“I do apologise, Aunt Lin; I am truly contrite. But it is not often I am saddled with a responsibility as serious as the present one and you must forgive me if I am a little jaded.”
“I don’t think you are jaded at all. On the contrary, I have never seen you so pleased with yourself. I think you are positively relishing this sordid affair. Only this morning Miss Truelove at the Anne Boleyn was condoling with me on your being mixed up in it.”
“Was she indeed? Well, I condole with Miss Truelove’s sister.”
“Condole about what?”
“On having a sister like Miss Truelove. You are having a bad time, aren’t you, Aunt Lin.”
“Don’t be sarcastic, dear. It is not pleasant for anyone in this town to see the notoriety that has overtaken it. It has always been a quiet and dignified little place.”
“I don’t like Milford as much as I did a fortnight ago,” Robert said reflectively, “so I’ll save my tears.”
“No less than four separate charabancs arrived from Larborough at one time or another today, having come for nothing but to inspect The Franchise en route.”
“And who catered for them?” Robert asked, knowing that coach traffic was not welcome in Milford.
“No one. They were simply furious.”
“That will larn them to go poking their noses. There is nothing Larborough minds about as much as its stomach.”
“The vicar’s wife insists on being Christian about it, but I think that that is the wrong point of view.”
“Yes; ‘reserving our judgment,’ you know. That is merely feebleness, not Christianity. Of course I don’t discuss the case, Robert dear; even with her. I am the soul of discretion. But of course she knows how I feel, and I know how she feels, so discussion is hardly necessary.”
What was clearly a snort came from Nevil where he was sunk in an easy chair.
“Did you say something, Nevil dear?”
The nursery tone clearly intimidated Nevil. “No, Aunt Lin,” he said meekly.
But he was not going to escape so easily; the snort had only too clearly been a snort. “I don’t grudge you the drink, dear, but is that your third whisky? There is a Traminer for dinner, and you won’t taste it at all after that strong stuff. You mustn’t get into bad habits if you are going to marry a Bishop’s daughter.”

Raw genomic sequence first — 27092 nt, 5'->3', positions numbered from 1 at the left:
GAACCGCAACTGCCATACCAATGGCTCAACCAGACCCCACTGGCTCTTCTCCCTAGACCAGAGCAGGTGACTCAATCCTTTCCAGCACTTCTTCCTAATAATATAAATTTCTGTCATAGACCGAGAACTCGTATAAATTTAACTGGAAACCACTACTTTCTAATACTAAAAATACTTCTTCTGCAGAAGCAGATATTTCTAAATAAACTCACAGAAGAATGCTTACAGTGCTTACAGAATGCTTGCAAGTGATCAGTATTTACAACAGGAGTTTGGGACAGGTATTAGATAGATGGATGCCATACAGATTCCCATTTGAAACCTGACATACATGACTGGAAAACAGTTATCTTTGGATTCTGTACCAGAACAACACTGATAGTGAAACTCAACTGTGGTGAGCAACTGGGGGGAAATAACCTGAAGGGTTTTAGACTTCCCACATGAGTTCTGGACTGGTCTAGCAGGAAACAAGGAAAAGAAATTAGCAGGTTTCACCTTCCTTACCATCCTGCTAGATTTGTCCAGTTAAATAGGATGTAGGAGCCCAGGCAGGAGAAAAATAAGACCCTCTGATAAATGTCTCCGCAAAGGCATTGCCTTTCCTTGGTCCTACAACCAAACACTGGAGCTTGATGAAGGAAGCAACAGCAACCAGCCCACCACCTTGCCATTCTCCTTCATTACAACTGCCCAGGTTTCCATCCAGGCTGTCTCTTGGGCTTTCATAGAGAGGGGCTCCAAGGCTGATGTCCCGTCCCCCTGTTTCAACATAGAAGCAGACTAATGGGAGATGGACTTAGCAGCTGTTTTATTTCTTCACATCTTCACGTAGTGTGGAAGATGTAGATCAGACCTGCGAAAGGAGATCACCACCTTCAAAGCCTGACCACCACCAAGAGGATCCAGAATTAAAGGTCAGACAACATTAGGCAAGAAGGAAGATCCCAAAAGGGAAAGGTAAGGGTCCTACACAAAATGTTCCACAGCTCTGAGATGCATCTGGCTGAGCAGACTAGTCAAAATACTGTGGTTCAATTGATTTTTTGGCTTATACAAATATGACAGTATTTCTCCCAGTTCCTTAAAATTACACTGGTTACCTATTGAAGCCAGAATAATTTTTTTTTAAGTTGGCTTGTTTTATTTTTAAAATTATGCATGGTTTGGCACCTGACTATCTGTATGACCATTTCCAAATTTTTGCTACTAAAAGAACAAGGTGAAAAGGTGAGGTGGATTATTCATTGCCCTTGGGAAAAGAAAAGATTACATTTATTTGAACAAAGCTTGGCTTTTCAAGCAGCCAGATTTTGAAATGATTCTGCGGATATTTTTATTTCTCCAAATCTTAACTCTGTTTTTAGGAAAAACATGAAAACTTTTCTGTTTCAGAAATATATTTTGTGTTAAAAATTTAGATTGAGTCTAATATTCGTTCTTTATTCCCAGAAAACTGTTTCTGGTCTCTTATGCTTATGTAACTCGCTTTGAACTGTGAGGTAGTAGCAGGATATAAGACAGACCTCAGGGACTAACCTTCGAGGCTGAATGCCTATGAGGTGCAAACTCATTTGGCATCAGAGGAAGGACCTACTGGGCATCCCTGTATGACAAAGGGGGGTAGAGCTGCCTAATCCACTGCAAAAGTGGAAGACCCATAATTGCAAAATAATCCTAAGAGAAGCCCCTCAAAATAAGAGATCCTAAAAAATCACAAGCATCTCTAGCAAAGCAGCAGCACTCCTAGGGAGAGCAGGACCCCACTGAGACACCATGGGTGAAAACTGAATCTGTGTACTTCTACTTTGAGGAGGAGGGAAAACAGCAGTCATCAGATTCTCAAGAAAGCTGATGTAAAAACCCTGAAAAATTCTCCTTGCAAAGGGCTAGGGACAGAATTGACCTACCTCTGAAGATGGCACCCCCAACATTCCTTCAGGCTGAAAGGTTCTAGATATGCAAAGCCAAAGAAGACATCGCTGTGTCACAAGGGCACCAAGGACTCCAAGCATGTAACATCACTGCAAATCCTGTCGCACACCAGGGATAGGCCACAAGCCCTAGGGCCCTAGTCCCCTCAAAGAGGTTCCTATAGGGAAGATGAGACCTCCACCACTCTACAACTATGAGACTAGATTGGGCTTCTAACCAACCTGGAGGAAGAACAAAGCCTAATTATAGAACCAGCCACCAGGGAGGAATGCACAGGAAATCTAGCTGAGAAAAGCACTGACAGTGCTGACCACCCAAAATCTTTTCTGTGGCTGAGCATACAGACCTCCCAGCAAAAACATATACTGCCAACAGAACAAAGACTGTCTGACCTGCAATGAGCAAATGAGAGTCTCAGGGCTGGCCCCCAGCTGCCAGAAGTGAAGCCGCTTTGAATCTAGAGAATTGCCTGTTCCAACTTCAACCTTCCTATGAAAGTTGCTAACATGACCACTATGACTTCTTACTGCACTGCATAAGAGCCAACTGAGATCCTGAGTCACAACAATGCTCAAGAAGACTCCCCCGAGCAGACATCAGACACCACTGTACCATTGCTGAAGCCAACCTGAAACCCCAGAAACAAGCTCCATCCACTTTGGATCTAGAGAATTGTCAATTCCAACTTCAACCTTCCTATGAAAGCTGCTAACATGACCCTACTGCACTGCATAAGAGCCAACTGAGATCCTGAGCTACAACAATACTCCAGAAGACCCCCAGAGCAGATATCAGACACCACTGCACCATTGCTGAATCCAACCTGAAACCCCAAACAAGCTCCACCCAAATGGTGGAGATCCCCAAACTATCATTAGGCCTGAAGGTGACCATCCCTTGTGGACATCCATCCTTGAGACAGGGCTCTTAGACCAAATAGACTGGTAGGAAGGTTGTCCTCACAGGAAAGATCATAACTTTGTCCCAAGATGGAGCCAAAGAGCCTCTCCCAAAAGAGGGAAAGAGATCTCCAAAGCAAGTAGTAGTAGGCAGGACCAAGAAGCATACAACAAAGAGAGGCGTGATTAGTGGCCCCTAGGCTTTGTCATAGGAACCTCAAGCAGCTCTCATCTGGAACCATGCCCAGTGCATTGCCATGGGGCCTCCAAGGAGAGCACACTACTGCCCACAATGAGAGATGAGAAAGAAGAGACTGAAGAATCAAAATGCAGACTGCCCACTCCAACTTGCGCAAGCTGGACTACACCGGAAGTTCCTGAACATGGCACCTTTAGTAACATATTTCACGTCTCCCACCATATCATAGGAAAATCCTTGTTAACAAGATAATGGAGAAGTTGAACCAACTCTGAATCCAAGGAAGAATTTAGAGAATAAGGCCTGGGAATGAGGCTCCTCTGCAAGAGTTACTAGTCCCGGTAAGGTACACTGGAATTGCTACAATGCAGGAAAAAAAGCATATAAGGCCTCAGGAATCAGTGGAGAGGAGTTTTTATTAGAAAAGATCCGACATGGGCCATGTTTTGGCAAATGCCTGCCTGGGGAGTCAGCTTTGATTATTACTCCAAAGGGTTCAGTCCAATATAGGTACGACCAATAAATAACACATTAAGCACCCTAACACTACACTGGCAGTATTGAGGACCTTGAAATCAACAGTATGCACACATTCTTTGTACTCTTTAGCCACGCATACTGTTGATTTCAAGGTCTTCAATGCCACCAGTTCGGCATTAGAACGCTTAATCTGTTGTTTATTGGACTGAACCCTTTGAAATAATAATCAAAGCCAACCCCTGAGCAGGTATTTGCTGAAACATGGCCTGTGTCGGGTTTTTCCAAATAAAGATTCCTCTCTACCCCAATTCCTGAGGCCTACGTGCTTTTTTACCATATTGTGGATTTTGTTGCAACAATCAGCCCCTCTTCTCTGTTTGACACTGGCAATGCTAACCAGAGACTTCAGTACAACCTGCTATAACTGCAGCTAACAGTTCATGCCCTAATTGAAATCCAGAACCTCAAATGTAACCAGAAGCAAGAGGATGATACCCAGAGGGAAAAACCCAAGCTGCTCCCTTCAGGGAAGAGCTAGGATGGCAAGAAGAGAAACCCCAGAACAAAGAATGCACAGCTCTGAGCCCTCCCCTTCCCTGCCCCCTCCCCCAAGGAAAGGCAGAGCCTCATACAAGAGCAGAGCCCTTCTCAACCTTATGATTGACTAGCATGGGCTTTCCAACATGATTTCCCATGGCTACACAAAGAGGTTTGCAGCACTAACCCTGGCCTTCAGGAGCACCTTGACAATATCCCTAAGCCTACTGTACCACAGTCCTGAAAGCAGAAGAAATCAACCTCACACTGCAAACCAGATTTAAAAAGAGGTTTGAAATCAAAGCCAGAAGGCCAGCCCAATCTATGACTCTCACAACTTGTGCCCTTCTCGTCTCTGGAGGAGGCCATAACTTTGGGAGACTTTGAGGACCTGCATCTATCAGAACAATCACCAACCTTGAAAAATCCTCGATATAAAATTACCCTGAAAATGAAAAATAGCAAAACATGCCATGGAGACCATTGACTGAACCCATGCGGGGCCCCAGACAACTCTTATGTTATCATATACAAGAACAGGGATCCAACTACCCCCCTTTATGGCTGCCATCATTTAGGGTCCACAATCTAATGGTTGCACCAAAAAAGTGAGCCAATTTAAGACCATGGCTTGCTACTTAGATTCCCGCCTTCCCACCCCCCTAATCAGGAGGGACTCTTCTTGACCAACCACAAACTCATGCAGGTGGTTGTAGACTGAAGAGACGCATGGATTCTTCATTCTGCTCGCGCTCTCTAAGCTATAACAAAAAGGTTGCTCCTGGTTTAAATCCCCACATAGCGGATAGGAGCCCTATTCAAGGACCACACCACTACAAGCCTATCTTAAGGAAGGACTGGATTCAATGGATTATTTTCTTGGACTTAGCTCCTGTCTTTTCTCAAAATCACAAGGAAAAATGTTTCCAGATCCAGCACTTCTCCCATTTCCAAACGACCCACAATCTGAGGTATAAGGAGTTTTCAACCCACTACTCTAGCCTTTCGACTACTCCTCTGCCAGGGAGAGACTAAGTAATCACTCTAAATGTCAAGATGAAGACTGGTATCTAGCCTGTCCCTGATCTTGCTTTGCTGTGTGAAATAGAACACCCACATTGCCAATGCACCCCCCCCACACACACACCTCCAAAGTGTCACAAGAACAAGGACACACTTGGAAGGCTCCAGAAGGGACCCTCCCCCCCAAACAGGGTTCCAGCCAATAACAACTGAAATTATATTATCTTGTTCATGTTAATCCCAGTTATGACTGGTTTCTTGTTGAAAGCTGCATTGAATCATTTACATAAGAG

“I am not going to marry Rosemary.”
Miss Bennet stared, aghast. “Not!”
“I would as soon marry a Public Assistance Board.”
“I would as soon marry a radio set.” Robert remembered Kevin’s remark about Rosemary giving birth to nothing but a gramophone record. “I would as soon marry a crocodile.” Since Rosemary was very pretty Robert supposed that “crocodile” had something to do with tears. “I would as soon marry a soap-box.” Marble Arch, Robert supposed. “I would as soon marry the Ack–Emma.” That seemed to be final.
“But Nevil, dear, why!”
“She is a very silly creature. Almost as silly as the Watchman.”
Robert heroically refrained from mentioning the fact that for the last six years the Watchman had been Nevil’s bible.
“Oh, come, dear; you’ve had a tiff; all engaged couples do. It’s a good thing to get the give-and-take business on a firm basis before marriage; those couples who never quarrel during their engagement lead surprisingly rowdy lives after marriage; so don’t take a small disagreement too seriously. You can ring her up before you go home tonight ——”
“It is a quite fundamental disagreement,” Nevil said coldly. “And there is no prospect whatever of my ringing her up.”
“But Nevil, dear, what ——”
The three thin cracked notes of the gong floated through her protest and gave her pause. The drama of broken engagements gave place on the instant to more immediate concerns.
“That is the gong. I think you had better take your drink in with you, dear. Christina likes to serve the soup as soon as she has added the egg, and she is not in a very good mood tonight because of getting the fish so late. Though why that should make any difference to her I can’t think. It is only grilled, and that doesn’t take any time. It’s not as if she had had to wipe the fish juice off the mahogany, because I did that myself.”
Last updated Monday, December 22, 2014 at 10:55